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Figure 2: (a) Tumour cells showing cytoplasmic immuno-reactivity for Synaptophysin (40×); (b) Tumour cells showing nuclear positivity for TTF 1 (40×); (c) Tumour cells showing cytoplasmic granular positivity for PanCK (400×); (d) Small tumour cells are immunonegative for P63 & positive for internal control (40×)

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   Discussion Top


Cancers of the base of the tongue are relatively rare and predominantly occur in males in fifth to seventh decade of life. The significant risk factors for the development of tongue cancers are tobacco, alcohols abuse, and human papillomavirus (HPV) infection. Histologically, almost all oropharyngeal cancers are squamous cell carcinomas and very rarely any other histology is seen. The literature has suggested that origin of oral neuroendocrine carcinoma is either from neuroendocrine cells found in the oral squamous epithelium or pluripotent cells within the squamous epithelium and minor salivary gland. The histopathological characteristics of present case of small cell (neuroendocrine) carcinoma of the tongue were those of classic small cell carcinoma (SCC). In this context, immunohistochemistry is useful to exclude other possible diagnosis. Our case demonstrated positivity with neuroendocrine markers and TTF-1, but not stained with CK20. TTF-1 positivity can be detected in metastatic SCC of the lung, but in current case, with the help of radiologic and cytological respiratory system examinations, the possible origin of the lung was eliminated. Considering the differential diagnosis, small cell variant of squamous cell carcinoma of the tongue arising from the surface squamous epithelium was ruled out by negative p63 staining. The patient was thoroughly investigated to exclude primary at any other site. Hence, a diagnosis of primary small cell carcinoma of tongue was made. Extra pulmonary small cell cancer is relatively chemo sensitive, so patients are treated with Platinum- based chemotherapy regimens similar to small cell lung cancer. The clinical course in these patients is more aggressive and often recurrence is seen. In present case the patient had initially subcutaneous and liver metastasis, & later died of due to disease highlighting aggressiveness of tumor.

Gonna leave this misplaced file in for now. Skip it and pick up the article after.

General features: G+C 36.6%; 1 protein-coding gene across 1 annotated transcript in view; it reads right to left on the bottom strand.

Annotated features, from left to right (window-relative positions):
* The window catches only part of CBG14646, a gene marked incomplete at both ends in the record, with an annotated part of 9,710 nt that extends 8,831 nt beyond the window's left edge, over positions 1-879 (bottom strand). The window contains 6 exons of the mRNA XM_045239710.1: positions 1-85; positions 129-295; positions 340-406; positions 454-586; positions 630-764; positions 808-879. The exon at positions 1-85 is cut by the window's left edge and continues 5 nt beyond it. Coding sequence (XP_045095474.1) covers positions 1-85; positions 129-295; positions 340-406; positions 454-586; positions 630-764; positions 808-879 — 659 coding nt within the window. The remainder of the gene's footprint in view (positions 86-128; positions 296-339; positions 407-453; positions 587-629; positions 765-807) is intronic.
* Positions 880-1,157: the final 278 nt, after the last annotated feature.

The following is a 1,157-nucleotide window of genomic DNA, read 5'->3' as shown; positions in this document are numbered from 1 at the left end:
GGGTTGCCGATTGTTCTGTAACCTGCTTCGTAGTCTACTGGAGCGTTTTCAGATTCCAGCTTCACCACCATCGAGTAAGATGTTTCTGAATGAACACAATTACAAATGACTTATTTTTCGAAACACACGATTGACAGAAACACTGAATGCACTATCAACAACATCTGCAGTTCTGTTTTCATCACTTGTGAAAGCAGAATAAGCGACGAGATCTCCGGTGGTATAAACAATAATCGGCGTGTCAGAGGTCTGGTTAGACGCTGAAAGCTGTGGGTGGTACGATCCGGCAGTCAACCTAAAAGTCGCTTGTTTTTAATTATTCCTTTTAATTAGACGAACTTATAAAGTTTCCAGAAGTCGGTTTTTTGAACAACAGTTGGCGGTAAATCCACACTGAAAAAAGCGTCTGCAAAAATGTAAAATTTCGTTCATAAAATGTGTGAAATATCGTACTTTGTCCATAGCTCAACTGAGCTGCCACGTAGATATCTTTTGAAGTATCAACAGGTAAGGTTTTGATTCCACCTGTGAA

Conclusion Top


The correct diagnosis of intraoral SNECs was formed by thorough clinical evaluation excluding metastasis and combination of morphological and immunohistochemical analysis. As no standard treatment protocol exists, clinicians and pathologists must be aware of this rare entity of SNEC of oral cavity because it is an aggressive malignancy with high propensity of local recurrence and metastatic spread. To predict the behavior as well as constituting a consensus on treatment and its outcomes it is essential to report an institution's experience for primary SNEC of tongue.

Declaration of patient consent

The authors certify that they have obtained all appropriate patient consent forms. In the form the patient(s) has/have given his/her/their consent for his/her/their images and other clinical information to be reported in the journal. The patients understand that their names and initials will not be published and due efforts will be made to conceal their identity, but anonymity cannot be guaranteed.

Financial support and sponsorship

Nil.

Conflicts of interest

There are no conflicts of interest.



 
   References Top

1.
Yoshida H, Onizawa K, Hirohata H. Neuroendocrine carcinoma of the tongue: Report of a case. J Oral Maxillofac Surg 1995;53:823-7.  Back to cited text no. 1
    
2.
Singla A, Singla A, Gallagher R. A rare case and literature review of primary neuroendocrine carcinoma of the tongue. J Surg Case Rep 2014. doi: 10.1093/jscr/rju084.  Back to cited text no. 2
    
3.
Latif N, Imtiaz S, Wang B, Rana F, Wolfson D. Primary small cell carcinoma of the tongue. J Cancer Sci Ther 2012;S5:007.  Back to cited text no. 3
    
4.
Cymerman JA, Kulkarni R, Gouldesbrough D, Mccaul J. Small cell neuroendocrine tumour of the anterior tongue: A case report. Int J Surg Case Rep 2013;4:53-5.  Back to cited text no. 4
    
5.
Khurana A, Singh H, Chauhan A, Mukesh. Neuroendocrine tumour of base of tongue: Treatment strategies of rare entity. J Cance Res Ther 2012;8(Suppl 3):S166. Doi:10.1093/jscr/rju084.  Back to cited text no. 5
    
6.
Esmati E, Babaei M, Matini A, Ashtiani MSM, Hamed EA, Nosrati H, et al. Neuroendocrine carcinoma of the tongue. J Cancer Res Ther 2015;11:659.  Back to cited text no. 6
    
7.
Khurana A, Kaur P, Chauhan AK, Sen R, Singh S. Small cell neuroendocrine tumour of base of tongue- treatment strategies of a rare entity. J Oral Health Comm Dent 2014;8:181-3.  Back to cited text no. 7
    

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Correspondence Address:
Mukta Meel
Assistant Professor, Department of Pathology, SMS Medical College, Jaipur - 302 004, Rajasthan
India
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Source of Support: None, Conflict of Interest: None


DOI: 10.4103/IJPM.IJPM_1015_20